Thursday, September 30, 2010

Frozen (2010)


Three skiers seeking one last run down the mountain accidentally get stuck, and left, on the ski lift just before a storm comes in.  Contending with a huge drop, hungry wolves, no food, and days getting ever colder, the three must find a way to get out before any of them take its toll.


Following the typical brief setup of characters leading into the claustrophobic situation (I wonder if this year can be dubbed Claustromania?), Frozen follows the downhill spiral of three individuals trying to survive a harsh cold winter. Taking all the time necessary to explain our regular conveniences (cell phones, and the like) away, Frozen is quick to get into the meat of its story, and quick to push its characters to the edge.

Balancing the claustrophobic environment, which is likely the key selling point to many, with the fears that come with such a scenario, Frozen is weighed down by weak characters, weaker drama. As the film develops I must admit the characters get indisputably better, by the mid-film having fully gained at least my interest in their survival. Still, their actions seem headstrong, and rushed in the context of all that could go wrong.

For a scenario loaded with a hefty supply of pre-packaged fear, and realistic application (especially for those of us with fear of heights), Frozen often reaches for that extra bit of tension, and in turn, supplants the fear for action. Though I do admit the two can easily overlap, Frozen isn't able to quite put them together, using a lot of close shots to keep the claustrophobia, which leaves the fear of the over arching situation at bay (i.e. the height they're stuck at).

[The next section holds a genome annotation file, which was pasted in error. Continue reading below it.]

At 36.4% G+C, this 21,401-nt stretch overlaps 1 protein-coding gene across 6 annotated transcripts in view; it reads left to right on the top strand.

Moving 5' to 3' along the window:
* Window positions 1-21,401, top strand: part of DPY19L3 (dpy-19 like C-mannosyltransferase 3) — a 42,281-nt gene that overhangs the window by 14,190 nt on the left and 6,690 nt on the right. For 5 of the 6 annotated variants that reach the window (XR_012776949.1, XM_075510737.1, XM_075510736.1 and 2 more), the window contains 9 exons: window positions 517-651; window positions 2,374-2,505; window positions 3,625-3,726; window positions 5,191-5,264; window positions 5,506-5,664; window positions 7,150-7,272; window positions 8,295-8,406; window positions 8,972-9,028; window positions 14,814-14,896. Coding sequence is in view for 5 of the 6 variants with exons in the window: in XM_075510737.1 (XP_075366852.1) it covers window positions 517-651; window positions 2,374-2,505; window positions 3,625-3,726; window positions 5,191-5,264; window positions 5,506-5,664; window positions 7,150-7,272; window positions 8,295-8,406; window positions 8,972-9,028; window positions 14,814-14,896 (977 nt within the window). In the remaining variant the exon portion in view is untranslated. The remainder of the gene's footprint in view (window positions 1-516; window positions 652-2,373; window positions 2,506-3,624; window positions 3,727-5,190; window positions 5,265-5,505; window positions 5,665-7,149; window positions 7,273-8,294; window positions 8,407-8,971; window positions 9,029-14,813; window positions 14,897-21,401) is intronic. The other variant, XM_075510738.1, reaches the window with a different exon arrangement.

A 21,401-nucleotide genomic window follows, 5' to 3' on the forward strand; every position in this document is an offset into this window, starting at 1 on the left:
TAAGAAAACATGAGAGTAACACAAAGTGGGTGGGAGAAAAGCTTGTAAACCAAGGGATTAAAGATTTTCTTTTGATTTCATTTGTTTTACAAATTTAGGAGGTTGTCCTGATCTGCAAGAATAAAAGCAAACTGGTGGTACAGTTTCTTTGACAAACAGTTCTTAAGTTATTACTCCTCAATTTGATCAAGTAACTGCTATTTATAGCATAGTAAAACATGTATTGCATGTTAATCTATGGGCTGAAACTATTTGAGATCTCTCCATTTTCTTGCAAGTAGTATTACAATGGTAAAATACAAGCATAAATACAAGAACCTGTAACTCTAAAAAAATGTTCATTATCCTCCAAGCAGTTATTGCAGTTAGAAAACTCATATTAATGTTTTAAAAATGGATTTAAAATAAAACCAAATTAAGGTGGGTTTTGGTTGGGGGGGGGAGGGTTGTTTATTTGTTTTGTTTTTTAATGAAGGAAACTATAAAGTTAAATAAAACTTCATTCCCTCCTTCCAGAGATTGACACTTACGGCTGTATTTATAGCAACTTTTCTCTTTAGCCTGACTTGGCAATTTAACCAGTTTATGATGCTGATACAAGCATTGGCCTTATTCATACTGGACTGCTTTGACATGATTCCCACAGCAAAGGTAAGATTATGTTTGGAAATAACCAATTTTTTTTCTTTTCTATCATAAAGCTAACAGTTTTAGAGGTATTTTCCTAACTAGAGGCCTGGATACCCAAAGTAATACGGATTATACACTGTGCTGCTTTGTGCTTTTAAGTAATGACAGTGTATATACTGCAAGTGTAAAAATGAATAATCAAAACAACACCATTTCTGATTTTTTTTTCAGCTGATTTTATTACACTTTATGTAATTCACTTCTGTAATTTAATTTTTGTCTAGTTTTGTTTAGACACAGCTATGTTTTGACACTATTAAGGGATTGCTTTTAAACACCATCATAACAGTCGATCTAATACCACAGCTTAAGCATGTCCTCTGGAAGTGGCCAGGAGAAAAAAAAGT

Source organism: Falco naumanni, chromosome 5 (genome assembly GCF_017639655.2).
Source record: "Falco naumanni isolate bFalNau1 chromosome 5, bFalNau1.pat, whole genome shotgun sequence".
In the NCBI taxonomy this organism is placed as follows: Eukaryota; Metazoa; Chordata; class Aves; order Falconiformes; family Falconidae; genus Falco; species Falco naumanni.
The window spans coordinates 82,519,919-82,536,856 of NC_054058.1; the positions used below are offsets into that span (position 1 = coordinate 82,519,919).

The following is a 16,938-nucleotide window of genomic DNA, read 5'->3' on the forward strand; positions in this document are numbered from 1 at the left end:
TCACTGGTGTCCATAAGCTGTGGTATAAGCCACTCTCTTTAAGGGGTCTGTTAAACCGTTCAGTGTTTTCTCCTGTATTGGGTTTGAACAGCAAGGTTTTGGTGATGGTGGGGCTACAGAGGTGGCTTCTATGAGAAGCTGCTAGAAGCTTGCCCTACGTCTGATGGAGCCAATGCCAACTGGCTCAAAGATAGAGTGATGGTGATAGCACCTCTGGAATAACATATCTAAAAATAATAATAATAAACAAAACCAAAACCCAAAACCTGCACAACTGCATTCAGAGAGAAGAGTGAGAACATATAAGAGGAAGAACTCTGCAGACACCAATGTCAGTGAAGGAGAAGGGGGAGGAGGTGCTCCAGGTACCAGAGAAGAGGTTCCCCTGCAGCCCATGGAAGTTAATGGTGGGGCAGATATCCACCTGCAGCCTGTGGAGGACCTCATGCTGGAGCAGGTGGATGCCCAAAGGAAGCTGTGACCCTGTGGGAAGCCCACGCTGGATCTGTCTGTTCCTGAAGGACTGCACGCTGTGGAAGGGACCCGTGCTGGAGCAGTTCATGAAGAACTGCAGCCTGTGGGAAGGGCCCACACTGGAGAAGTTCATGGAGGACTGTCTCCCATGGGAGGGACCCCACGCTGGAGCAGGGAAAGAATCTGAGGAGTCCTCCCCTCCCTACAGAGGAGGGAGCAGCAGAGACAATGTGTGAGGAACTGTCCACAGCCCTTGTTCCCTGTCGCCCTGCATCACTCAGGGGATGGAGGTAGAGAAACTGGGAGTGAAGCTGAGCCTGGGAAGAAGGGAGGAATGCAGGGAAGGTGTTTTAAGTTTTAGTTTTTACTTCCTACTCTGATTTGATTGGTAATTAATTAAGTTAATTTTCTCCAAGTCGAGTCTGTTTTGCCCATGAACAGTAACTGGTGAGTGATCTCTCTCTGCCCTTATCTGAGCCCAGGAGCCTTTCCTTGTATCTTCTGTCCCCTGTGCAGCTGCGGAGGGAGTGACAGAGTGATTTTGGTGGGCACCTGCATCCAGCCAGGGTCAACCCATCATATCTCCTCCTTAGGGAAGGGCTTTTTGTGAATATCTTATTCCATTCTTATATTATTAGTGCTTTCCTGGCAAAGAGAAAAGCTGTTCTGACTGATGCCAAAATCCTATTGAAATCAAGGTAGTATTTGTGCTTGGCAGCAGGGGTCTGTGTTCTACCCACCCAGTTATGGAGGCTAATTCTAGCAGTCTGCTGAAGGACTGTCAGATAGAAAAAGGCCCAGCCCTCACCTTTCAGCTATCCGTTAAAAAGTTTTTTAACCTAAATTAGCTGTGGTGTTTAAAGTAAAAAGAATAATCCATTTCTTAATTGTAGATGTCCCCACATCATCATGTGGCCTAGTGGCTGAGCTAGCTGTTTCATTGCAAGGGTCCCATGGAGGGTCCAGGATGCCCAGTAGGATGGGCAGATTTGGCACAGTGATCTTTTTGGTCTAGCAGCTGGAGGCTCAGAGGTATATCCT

That's not to say Frozen is not admirable, and enjoyable. Well, enjoyable may be the wrong word, but you get what I mean. Frozen shows it's not afraid to deliver onto the central characters pain, and make their situation more dire. Which is the best thing it can do for the viewer, because when you're stuck starring at 3 people on a bench you need that in the back of your mind to keep going through its hour and a half runtime.

When all the building comes to a cross in the final third, which is by far the best element of the film, Frozen is able to build tension through our caring for the characters. They're final plays at survival add to our growing appreciation for them, and removal of their hollow beginning. It's the final third of the film that really makes Frozen an adventure worth taking.
 Despite genre conventions, Frozen is able to save itself from complete mediocrity by opening up its characters, and using the entire scenario to its benefit. Things definitely could have been done better, but it's never so bad as to warrant dismissal, nor so good as to request the highest of esteem. Working in some good and bad Frozen is a thrilling time, worthy of yours if you care to seek it out.

2 better thoughts:

Rachel said...

Glad to know this isn't a total waste. I had some interest in it when I saw the trailer, mainly just to see how contrived the plot was. I'm impressed the 3rd act is the strongest, as that's normally when things fall apart.

Canada Drugs said...

The magic is that it is not frozen BadGuy. It is just man against nature. I feared at first that the film would be slow. I mean, how many things can happen in such a small space?

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